The only drawback is that it is very expensive, but if you’re ready to spend that much money, we don’t believe you’ll be disappointed.

Reilly Gradient

The Reilly has an outstanding chassis. Smith, Robert

  • As tested, £3,249
  • Titanium is reasonably priced.
  • Inventive construction kit
  • Convenient and fast
  • Tyre clearance is 700mm by 43mm.

The titanium Reilly Gradient frame is not only stunning, but it also provides a ride that strikes the perfect balance of comfort and speed.

Hunt’s 1,629g 4Season tubeless-ready alloy gravel wheelset is mounted on each axle, while Shimano’s superb gravel-specific GRX groupset drives and stops the bike.

It all adds up to a ride that is as precise as a road bike on asphalt while being manageable off it. It’s also fairly priced, especially for a titanium bike made in the United Kingdom.

Ribble CGR Ti 650b

The CGR Ti isn’t very attractive, but it has a strong core and is a pleasure to ride anywhere. Smith, Robert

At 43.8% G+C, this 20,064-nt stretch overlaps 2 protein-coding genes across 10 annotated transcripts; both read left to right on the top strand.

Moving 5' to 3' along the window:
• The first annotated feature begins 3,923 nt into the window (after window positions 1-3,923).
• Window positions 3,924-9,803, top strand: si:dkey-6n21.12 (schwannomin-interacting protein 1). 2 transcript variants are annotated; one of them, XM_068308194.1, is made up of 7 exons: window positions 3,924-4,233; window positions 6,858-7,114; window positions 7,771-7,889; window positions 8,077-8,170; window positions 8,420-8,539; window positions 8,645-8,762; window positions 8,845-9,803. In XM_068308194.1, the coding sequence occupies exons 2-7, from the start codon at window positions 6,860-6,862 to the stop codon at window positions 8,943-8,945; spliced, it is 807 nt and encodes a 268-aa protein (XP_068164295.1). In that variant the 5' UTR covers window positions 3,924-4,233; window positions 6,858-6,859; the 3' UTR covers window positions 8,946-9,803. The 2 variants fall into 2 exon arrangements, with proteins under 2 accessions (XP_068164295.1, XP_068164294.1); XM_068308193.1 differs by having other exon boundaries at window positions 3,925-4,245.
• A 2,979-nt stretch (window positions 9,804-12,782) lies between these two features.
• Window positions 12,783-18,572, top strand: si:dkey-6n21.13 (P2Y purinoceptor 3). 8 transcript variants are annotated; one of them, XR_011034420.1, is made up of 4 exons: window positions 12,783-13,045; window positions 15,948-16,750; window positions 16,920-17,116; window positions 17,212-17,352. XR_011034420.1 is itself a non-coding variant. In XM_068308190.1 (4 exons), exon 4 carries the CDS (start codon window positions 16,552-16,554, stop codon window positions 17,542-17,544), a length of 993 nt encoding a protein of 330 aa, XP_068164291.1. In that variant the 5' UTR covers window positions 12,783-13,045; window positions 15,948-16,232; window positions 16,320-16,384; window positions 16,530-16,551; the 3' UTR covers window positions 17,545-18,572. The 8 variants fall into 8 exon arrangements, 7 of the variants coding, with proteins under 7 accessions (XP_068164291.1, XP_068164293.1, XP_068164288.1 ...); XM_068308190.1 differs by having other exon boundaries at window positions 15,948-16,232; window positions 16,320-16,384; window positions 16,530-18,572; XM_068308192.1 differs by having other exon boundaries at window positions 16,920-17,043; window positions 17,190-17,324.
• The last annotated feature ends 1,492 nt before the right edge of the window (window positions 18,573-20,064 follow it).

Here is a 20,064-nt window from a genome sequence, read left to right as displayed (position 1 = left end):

• As tested, £2,099
  • Build that is very cost-effective.
  • It’s difficult to top classic ti’ looks.
  • Tyre clearance: 700 x 47 mm

Ribble’s CGR Ti offers excellent value for money and plenty of flexibility, but let’s be honest: it’s the traditional brushed titanium finish that piqued our interest.

The frame isn’t just a beautiful face, however; at 1,700g, it’s not too hefty for a non-carbon frame, and it’s extremely flexible thanks to wide clearances and mudguard attachments.

The CGR Ti has just been upgraded with lowered seat stays, a beefier head tube, and more road-friendly gearing, but we haven’t had a chance to see whether any of these modifications have made a major impact in ride quality.

Routt 45 Moots

Routt 45 Ti dirt bike by Moots. Matthew Loveridge is a British author. Immediate Media (immediate media) (immediate media) (immedi

  •  As tested, £5,600 / $4,999 (frameset alone).
  • The ride is very smooth, and the end result is beautiful.
  • Exceptional tyre clearance